North Korea fires missile over Japan, Pentagon confirms


North Korea fired a missile over Japan, the Pentagon confirmed on Monday.

“We assess North Korea conducted a missile launch within the last 90 minutes,” the Pentagon said.

“We can confirm that the missile launched by North Korea flew over Japan. We are still in the process of assessing this launch. North American Aerospace Defense Command (NORAD) determined the missile launch from North Korea did not pose a threat to North America. We are working closely with Pacific Command, Strategic Command and NORAD and will provide an update as soon as possible.”

A senior U.S. official said that there had been some movement suggesting an intermediate missile was being prepped.

The South Korean military said this missile went 1,700 miles into space — lower than the 2,300 miles into space an intercontinental ballistic missile went in late July.  

The missile was fired from the area of Sunan in Pyongyang shortly before 6 a.m. and flew east, South Korea’s Joint Chiefs of Staff (JCS) said, according to Yonhap News Agency.

“It passed through the sky over Japan,” the JCS said.

NHK, Japan’s broadcaster, said that the missile flew over the nation’s territory. Japan’s Chief Cabinet Secretary Yoshihide Suga labeled it an “unprecedented grave threat.”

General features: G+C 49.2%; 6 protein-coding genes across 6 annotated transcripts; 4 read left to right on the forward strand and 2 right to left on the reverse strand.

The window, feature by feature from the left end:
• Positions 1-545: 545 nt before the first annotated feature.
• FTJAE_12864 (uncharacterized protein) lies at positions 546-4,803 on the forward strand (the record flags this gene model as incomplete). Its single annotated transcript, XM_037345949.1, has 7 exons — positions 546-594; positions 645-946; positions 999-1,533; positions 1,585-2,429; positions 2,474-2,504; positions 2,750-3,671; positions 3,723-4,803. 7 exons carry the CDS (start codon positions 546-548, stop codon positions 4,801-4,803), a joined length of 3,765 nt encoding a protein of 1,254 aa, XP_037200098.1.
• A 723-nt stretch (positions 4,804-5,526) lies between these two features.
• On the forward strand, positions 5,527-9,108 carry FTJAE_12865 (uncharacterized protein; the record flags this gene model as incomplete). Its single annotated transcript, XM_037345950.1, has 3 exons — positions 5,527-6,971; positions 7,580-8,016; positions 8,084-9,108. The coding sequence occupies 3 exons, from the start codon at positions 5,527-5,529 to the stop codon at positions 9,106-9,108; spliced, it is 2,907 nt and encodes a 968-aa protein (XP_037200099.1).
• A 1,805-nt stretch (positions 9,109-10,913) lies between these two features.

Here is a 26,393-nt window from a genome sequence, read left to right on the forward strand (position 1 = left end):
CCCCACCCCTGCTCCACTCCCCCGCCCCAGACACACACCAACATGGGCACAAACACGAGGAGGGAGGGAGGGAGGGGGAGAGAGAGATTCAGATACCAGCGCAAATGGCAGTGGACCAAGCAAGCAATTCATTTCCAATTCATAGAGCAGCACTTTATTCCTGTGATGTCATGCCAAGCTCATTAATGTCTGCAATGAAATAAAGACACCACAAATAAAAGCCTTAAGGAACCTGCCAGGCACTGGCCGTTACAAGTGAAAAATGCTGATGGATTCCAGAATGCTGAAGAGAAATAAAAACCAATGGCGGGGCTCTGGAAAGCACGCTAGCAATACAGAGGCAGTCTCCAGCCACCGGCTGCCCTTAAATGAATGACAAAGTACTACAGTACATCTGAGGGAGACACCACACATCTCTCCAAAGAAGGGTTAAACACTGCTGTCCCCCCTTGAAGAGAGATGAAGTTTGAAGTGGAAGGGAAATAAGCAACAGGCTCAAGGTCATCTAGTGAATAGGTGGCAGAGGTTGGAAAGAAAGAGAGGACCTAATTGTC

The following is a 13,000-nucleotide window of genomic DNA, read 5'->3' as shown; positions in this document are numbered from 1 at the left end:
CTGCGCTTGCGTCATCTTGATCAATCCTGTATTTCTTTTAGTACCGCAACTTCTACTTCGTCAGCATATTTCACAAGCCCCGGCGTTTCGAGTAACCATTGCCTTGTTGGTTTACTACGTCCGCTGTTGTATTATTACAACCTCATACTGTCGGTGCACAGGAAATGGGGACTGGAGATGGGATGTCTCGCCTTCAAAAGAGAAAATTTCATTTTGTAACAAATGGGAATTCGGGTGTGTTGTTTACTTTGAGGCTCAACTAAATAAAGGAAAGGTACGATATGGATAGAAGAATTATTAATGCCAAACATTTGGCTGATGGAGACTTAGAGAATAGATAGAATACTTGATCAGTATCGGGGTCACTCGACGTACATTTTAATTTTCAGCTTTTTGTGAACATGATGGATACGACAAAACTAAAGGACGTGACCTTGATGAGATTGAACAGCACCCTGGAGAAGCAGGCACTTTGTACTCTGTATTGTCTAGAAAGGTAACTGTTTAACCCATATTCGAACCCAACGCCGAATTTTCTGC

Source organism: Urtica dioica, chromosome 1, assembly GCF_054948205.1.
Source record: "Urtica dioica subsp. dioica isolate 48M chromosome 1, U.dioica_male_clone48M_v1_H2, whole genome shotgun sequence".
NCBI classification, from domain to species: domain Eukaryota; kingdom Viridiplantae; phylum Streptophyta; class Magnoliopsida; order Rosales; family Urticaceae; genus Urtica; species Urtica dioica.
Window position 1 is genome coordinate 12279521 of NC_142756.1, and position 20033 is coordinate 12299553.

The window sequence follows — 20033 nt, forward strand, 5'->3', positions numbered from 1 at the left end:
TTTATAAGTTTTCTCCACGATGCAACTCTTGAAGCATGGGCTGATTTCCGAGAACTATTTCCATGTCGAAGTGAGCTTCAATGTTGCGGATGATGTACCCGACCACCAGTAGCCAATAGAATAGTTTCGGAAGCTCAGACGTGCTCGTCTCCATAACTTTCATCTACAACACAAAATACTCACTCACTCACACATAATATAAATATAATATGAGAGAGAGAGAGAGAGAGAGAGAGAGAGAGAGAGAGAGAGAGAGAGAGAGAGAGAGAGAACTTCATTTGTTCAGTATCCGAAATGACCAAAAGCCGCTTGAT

South Korea’s presidential office Cheong Wa Dae convened a National Security Council (NSC) session quickly after the missile was fired.

The move came after North Korea fired three short-range missiles on Saturday — all deemed successful despite initial reports suggesting failure, according to the U.S. military.

Seoul’s Joint Chiefs of Staff said the projectiles fired during the weekend from North Korea’s eastern coast flew about 155 miles.

U.S. and South Korean forces began annual military exercises last week, an effort that Pyongyang claimed was a rehearsal for war. 

Japan’s military has been practicing deploying anti-missile batteries at three U.S. bases in Japan. The U.S. military says the drills will test the ability of Japanese and U.S. forces to work together and assess firing locations at the bases. They will also allow Japan to practice rapid deployment of its PAC-3 anti-missile system.

Earlier this month, President Donald Trump claimed that the North would be met with “fire and fury like the world has never seen” if threats from the rogue regime continued.

North Korea has conducted a series of test launches to develop its missile capability and recently threatened to send missiles over western Japan and into waters near the U.S. territory of Guam.

Fox News’ Jennifer Griffin, Lucas Tomlinson and The Associated Press contributed to this report.



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